I mentioned Skye Jethani‘s thoughts on corporate confession and repentance in one of my posts on Justo Gonzalez’s Teach Us To Pray: The Lord’s Prayer in the Early Church and Today. Yesterday at Religion News Service, Jethani developed a few of those points. Here is a taste:
Having spent 15 years traveling and speaking to groups across the landscape of American religion, I’ve realized the Christian discipline of confession — while common among Catholics, Anglicans, mainline Protestants and Orthodox believers — is largely absent in my own evangelical tradition.
Attend an evangelical church in the United States and you are more likely to find cushioned theater seats than a liturgy of confession or hear a prayer of repentance. And while other churches use Lent to reflect on their sinfulness in preparation for Easter, few evangelical churches acknowledge Lent at all, preferring to bypass the solemn season in favor of weekly “celebrations” more appealing to religious consumers.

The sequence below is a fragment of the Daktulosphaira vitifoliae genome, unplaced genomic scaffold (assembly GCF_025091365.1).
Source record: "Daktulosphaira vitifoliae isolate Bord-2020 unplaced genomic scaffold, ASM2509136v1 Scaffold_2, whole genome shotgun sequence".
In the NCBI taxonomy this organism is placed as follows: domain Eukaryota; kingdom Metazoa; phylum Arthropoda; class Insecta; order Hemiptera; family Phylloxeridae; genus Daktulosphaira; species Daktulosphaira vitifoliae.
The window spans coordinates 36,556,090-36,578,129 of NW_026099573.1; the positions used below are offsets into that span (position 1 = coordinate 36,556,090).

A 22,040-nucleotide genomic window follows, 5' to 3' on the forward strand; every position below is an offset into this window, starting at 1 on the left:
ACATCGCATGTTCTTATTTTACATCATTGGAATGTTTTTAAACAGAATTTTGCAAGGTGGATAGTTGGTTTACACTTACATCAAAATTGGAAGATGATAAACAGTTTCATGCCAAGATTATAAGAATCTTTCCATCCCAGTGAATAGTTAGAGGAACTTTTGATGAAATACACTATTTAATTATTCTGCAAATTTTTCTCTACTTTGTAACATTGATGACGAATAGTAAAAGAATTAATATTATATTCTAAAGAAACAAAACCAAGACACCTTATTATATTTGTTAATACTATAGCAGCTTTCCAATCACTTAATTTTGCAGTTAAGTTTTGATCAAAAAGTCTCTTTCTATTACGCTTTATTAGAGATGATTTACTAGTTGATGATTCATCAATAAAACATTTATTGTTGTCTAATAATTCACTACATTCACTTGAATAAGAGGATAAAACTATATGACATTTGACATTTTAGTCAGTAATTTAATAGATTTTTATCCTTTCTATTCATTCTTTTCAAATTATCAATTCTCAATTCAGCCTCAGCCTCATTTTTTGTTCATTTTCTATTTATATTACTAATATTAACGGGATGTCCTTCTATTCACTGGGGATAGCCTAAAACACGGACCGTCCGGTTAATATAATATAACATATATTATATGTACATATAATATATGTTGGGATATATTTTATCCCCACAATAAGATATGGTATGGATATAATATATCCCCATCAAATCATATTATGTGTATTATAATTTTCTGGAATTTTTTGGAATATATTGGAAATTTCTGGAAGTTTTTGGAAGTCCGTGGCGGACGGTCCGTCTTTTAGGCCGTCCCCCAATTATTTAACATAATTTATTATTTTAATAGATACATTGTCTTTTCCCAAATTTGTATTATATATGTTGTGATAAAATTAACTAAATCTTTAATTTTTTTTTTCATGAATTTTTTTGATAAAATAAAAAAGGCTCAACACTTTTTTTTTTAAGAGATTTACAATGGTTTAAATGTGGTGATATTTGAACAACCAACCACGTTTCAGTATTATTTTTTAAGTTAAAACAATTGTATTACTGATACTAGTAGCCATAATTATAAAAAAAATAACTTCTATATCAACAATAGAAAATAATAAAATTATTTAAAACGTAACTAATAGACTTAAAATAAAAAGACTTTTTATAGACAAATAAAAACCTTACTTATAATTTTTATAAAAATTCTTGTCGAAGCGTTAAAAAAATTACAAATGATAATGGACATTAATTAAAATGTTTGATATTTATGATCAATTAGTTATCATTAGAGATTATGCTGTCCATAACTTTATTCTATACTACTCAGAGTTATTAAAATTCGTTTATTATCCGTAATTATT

The 40 days of Lent have historically been a season for Christians to engage in confession and repentance. Lenten fasting (which has turned into giving up an indulgence like sweets or Netflix) was merely a way to facilitate self-examination by eliminating distractions and focusing on one’s inner life rather than outward comforts.
Read the rest here.